How the Tesla Model S Narrowly Missed A Poor Crash Test Rating
The Tesla Model S narrowly escaped being given the lowest score possible on an important Insurance Institute for Highway Safety (IIHS) crash test. The story started when the Tesla Model S was first crash tested by IIHS this past winter. The Model S scored only “Acceptable” on the small frontal overlap test. This was a surprise for Tesla, who had for many years bragged that the Model S was the safest car in America. A test that everyday cars like the Honda Civic and Chevy Bolt earned a score of “Good” on with no problems had just tripped up the $100K Model S.
Background On The Small Frontal Overlap Crash Test
The small frontal overlap test was designed by IIHS and other parties to simulate a vehicle traveling at 40 MPH crashing into a utility pole or an oncoming vehicle, but only with 25% of the front of the car making contact. This test puts a lot of force on a small part of the front structure and is the most difficult to ace crash test American market vehicles are subjected to. The old-school NHTSA tests do not match the difficulty of the IIHS tests and are conducted at lower speeds. Speed matters a lot in crash tests since kinetic energy is increased by the square of the velocity.
When first tested, IIHS reported the problems that the Model S had, saying, “Tesla ran into problems in the test when the safety belt allowed the dummy's torso to move too far forward. That allowed the dummy's head to hit the steering wheel hard through the airbag. Measurements from the dummy indicated that injuries to the head, along with the lower right leg, would be possible in a real-world crash of the same severity.”
Tesla Model S Struggles To Earn A Good Score On Crash Test
As the Institute sometimes does, it granted Tesla a second chance at the test because Tesla had claimed to have addressed this problem with a production revision. A re-test is no small undertaking. A new vehicle would need to be destroyed. Even the least expensive Model S costs over $75,000. The second test had the same overall result but uncovered a bigger concern than an “Acceptable” rating might indicate.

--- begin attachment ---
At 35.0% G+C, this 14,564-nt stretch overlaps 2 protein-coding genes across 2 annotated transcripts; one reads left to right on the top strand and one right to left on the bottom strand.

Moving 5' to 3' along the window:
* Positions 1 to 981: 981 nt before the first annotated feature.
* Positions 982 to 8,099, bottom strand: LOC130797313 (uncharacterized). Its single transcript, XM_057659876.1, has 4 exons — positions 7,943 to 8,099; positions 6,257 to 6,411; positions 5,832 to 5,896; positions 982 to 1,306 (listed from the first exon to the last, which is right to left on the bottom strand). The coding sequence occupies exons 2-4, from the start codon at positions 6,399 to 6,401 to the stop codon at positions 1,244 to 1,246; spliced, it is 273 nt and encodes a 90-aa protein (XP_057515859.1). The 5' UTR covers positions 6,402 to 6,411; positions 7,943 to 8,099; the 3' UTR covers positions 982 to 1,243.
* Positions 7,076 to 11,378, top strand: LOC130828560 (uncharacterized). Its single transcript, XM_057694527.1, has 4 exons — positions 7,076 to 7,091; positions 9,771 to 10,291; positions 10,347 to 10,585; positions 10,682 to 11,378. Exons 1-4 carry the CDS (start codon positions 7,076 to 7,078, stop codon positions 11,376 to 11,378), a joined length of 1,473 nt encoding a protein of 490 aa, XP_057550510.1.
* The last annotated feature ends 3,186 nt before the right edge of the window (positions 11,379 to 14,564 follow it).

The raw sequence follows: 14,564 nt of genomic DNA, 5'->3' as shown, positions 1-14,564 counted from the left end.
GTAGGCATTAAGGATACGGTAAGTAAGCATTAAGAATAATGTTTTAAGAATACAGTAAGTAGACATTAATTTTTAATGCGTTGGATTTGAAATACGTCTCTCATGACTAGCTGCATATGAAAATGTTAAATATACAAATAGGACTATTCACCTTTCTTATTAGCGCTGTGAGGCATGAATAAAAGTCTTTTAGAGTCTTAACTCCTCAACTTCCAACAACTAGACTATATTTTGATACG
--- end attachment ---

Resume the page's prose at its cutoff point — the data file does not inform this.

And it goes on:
Background – Vehicle Fire Possibilities In Crash Testing
Some background is required on crash testing and how IIHS scores vehicles that may catch fire. In a liquid-fueled vehicle test, IIHS drains out the gasoline from the vehicle and replaces it with Stoddard Solvent, a fluid that is less volatile than gasoline. The fluid is weighed before and after the test to determine if any leaked out, and the fluid is dyed purple so there can be a visible inspection for leaks. When testing EVs, IIHS is similarly careful to take note of any damage to the battery pack or the high-voltage power systems so IIHS takes added precautions to avoid a fire in the facility. Just one of the special measure IIHS takes is to reduce the charge of the EV’s battery pack prior to the test. IIHS’ spokesperson Russ Rader explains the scoring of test vehicles, saying, “If there’s a fuel leak in a conventional vehicle, or damage to the high-voltage system in an electric car, the rating is an automatic Poor.”
Tesla Model S Battery Case Damaged In Crash Test
The Model S crashed in the second IIHS small frontal overlap test still had injuries to the dummy that resulted in an “Acceptable” rating. However, the two tests didn’t have similar results with regard to the left front wheel’s movement back into the passengers' space and vehicle platform. IIHS says t, “Maximum intrusion increased from less than 2 inches (in test 1) to 11 inches (in test 2) in the lower part and to 5 inches at the instrument panel in the second test.“ IIHS goes on to mention an important detail, adding, “The greater deformation in the second test also resulted in damage to the left front corner of the battery case.” (Don't Miss Tesla's Response On Page 2)